FIFA Officials' Corruption Trial Begins in New York Federal Court

Rodiano Bonacci
Novembre 14, 2017

Marin is on trial for the next month and a half alongside 59-year-old Juan Angel Napout, the former president of the South American soccer confederation Conmebol, and 60-year-old Manuel Burga, a member of FIFA's development committee who controlled Peruvian soccer from 2002 to 2014.

The three men are the first to stand trial since USA prosecutors unveiled a corruption case against soccer officials around the world more than two years ago.

Each time Federation Internationale de Football Association dismissed officials suspected of corruption a new wave would take their place promising reform only to continue lining their pockets, reads the criminal complaint against the defendants. Napout, Marin, and Burga are the only defendants in the case that didn't plead guilty once the US extradited them.

It should have been a "proud moment", the prosecutors said. The evidence against them includes ledgers kept by the executives who paid the bribes, records of wire transfers and the testimony of other people who have been charged. "There are drinks, press conferences but underneath the surface are lies, greed, corruption".

The trial will focus on how marketing and sponsorship rights were sold for two major South American tournaments, the Copa América and the Copa Libertadores, as well as the Brazilian domestic tournament Copa do Brasil. "Some of these officials had other reasons to celebrate, they had agreed to receive millions of dollars in bribes regarding the tournament". The trio then used US financial institutions to funnel millions of dollars to secret offshore accounts, prosecutors allege. "True or not?" Marin said while negotiating a bribe in 2014, according to hours of recordings collected by investigators.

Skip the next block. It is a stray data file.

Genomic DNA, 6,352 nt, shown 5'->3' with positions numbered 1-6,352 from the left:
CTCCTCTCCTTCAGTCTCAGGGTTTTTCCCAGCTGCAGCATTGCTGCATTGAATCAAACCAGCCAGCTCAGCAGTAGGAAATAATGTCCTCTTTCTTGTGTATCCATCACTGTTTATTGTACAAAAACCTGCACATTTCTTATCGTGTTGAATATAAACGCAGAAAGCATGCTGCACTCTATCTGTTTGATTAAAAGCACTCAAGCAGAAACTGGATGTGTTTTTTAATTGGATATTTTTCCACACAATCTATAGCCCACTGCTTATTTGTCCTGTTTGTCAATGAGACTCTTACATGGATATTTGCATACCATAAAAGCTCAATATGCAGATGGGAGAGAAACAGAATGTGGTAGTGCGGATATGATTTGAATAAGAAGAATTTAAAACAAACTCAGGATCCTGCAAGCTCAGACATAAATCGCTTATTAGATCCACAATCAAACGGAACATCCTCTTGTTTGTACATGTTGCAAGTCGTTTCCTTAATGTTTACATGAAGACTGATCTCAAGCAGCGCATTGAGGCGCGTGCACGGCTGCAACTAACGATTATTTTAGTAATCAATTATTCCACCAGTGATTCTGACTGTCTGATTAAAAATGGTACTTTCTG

The defense lawyers - emphasizing the sprawling web of relationships in worldwide soccer and the long arm of American justice - urged the jury not to jump to conclusions about their clients simply because of their associations with convicted criminals.

A key government witness, Argentinian-Italian marketing executive Alejandro Burzaco, got a "sweetheart deal" after he "turned himself in and began telling stories", said Silvia Pinera, an attorney for Napout. "What this case is about is that the government decided that everyone in the sport is guilty".

Burga's attorney Bruce Udolf accused the government of using "too broad a brush" and sweeping up "lower-level people like Manuel under this RICO umbrella".

"They've been here for years on our dimes", Pinera told the jury.

"They've made a lot of righteous charges against a lot of bad people".

"If you've ever watched kids playing soccer, there are always one or two, they're standing there but they're not really playing", Charles Stillman, Mr. Marin's lawyer, said, likening his 85-year-old client to a clueless bystander. One woman chosen as a juror told Chen that a demonstrator said soccer fans worldwide consider what emerges at the trial to be "very important", adding, "Internationally, it's huge".

"He's like one of the youngsters off to the side, looking around, picking up daisies, while the others are running around, full steam ahead", Stillman said of Marin, who once played soccer professionally in Brazil. "It's a passion, a way of life".

Their trial is expected to last five or six weeks. All three defendants face extensive prison time if found guilty.

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